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On the NBC Nightly News last night (Sunday) I heard a story that disturbed me.  The basic facts seem to be:
1 – An 87 year-old resident in an independent living facility called Glenwood Gardens in Bakersfield, California was having trouble breathing.
2 -  A staff member, who is a nurse, followed company policy by calling 911.
3 – The 911 dispatcher informed the staff member / nurse that there was not enough time to wait for emergency responders.  The resident needed immediate CPR.  The dispatcher repeatedly beseeched the staff member to either administer CPR or turn the telephone over to someone who was willing to administer CPR.  The dispatcher said she would instruct that person on how to administer CPR and there would be no liability to the staff member or the independent living facility.  The staff member refused, citing company policy.
4 – The emergency responders arrived, took the resident to the hospital, where she was declared dead on arrival.
5 – A spokesman for the independent living facility verified the staff member followed company policy and that all residents and their families were informed about this policy before they moved in.
6 – Family members of the resident stated they were comfortable with the level of care she received from the facility.
Below are a couple of links with this story
http://www.huffingtonpost.com/...
http://www.nbcnews.com/...

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Thu Jan 03, 2013 at 05:19 AM PST

Shell Drilling Rig

by Debis Diatribes

I intended to put this link into a comment of an earlier Shell Drilling Rig diary, but the diary has fallen from the recommended list.  Here's the link to a recent article from the Alaska Dispatch website updating salvage operations for those interested in the current progress.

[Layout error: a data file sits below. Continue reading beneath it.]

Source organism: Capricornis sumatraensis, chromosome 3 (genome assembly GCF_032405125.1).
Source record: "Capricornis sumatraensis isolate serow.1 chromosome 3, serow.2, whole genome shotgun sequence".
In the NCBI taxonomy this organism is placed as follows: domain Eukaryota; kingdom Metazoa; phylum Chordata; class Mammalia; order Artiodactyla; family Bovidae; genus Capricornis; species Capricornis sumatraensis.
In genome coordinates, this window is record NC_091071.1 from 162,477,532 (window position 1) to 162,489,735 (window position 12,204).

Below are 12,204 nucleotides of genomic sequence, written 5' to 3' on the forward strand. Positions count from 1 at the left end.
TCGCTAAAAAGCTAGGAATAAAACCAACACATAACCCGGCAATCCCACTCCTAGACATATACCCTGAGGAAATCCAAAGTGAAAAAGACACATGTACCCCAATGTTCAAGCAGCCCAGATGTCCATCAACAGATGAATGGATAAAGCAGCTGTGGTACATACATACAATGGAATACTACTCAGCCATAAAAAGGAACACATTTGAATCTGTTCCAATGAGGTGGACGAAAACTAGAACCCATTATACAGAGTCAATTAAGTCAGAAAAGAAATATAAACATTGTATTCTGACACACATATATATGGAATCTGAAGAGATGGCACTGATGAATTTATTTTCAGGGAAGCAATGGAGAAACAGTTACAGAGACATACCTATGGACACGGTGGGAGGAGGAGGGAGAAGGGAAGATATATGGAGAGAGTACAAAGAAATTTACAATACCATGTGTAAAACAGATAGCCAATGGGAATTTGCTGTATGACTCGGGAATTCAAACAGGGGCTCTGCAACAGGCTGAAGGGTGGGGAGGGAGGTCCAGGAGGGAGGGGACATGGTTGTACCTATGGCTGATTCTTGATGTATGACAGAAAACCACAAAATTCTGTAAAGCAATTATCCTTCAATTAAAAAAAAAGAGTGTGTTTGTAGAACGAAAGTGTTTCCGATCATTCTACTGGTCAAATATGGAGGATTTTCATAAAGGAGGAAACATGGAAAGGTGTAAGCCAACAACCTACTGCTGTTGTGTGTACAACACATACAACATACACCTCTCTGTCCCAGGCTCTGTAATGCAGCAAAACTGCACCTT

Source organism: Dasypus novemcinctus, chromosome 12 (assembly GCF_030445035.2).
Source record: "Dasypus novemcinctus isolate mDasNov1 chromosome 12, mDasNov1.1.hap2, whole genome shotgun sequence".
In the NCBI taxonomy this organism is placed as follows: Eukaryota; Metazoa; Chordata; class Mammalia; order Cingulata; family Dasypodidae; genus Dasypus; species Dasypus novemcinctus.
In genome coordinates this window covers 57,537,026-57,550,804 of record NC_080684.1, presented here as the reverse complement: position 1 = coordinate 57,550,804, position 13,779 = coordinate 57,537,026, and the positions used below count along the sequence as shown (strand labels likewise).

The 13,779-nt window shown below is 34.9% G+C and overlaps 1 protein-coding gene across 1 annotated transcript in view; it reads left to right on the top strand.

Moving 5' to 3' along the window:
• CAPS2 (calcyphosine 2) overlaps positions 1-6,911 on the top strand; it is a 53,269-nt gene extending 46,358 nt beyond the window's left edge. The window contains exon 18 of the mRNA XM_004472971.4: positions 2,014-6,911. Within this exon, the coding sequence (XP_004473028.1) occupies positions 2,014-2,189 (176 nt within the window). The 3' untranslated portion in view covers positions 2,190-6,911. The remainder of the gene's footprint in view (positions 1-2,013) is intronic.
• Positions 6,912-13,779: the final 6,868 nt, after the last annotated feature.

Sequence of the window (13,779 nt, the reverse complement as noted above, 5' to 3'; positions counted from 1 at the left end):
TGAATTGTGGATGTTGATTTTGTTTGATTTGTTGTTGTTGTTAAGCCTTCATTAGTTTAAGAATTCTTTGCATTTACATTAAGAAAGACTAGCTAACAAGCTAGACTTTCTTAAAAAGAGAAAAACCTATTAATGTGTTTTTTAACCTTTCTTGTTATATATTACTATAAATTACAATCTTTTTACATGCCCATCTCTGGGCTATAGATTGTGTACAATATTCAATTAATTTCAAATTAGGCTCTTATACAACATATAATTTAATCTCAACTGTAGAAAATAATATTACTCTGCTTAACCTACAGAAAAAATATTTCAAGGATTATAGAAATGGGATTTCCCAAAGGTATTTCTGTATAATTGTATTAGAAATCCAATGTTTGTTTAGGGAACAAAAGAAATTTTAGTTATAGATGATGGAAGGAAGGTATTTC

http://www.alaskadispatch.com/...

Sorry the diary is so short, but I thought people would want to hear the latest from "on site" so to speak.

Discuss

Tue Dec 04, 2012 at 04:46 PM PST

Math and Walmart

by Debis Diatribes

Earlier I read a couple of facts here at DKos

One, Walmart costs taxpayers approximately $420,000 per store because of food stamps, and other federal programs that Walmart employees use because of low wages and low hours.

Two, there are approximately 4000 Walmart stores in the US.

So, I got to thinking...(always dangerous)

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This isn't really a diary, but a request for information, experiences, etc.

I'm currently being hired back to an organization I've worked with for 20 years.  There's a bunch of new and different hiring requirements nowadays.  One is the background check.  The organization performing the background check on me is called HireRight.  I'm getting really hinky feelings about them.  Their information (that they should have received from my employer) seems to contain incorrect details.

I spoke with one woman who had information about my employment that was incorrect.  I spoke to another woman who had several details about my education incorrect (and they were correct on the resume I submitted) so she told me I was responsible for making sure she received verification of the correct information.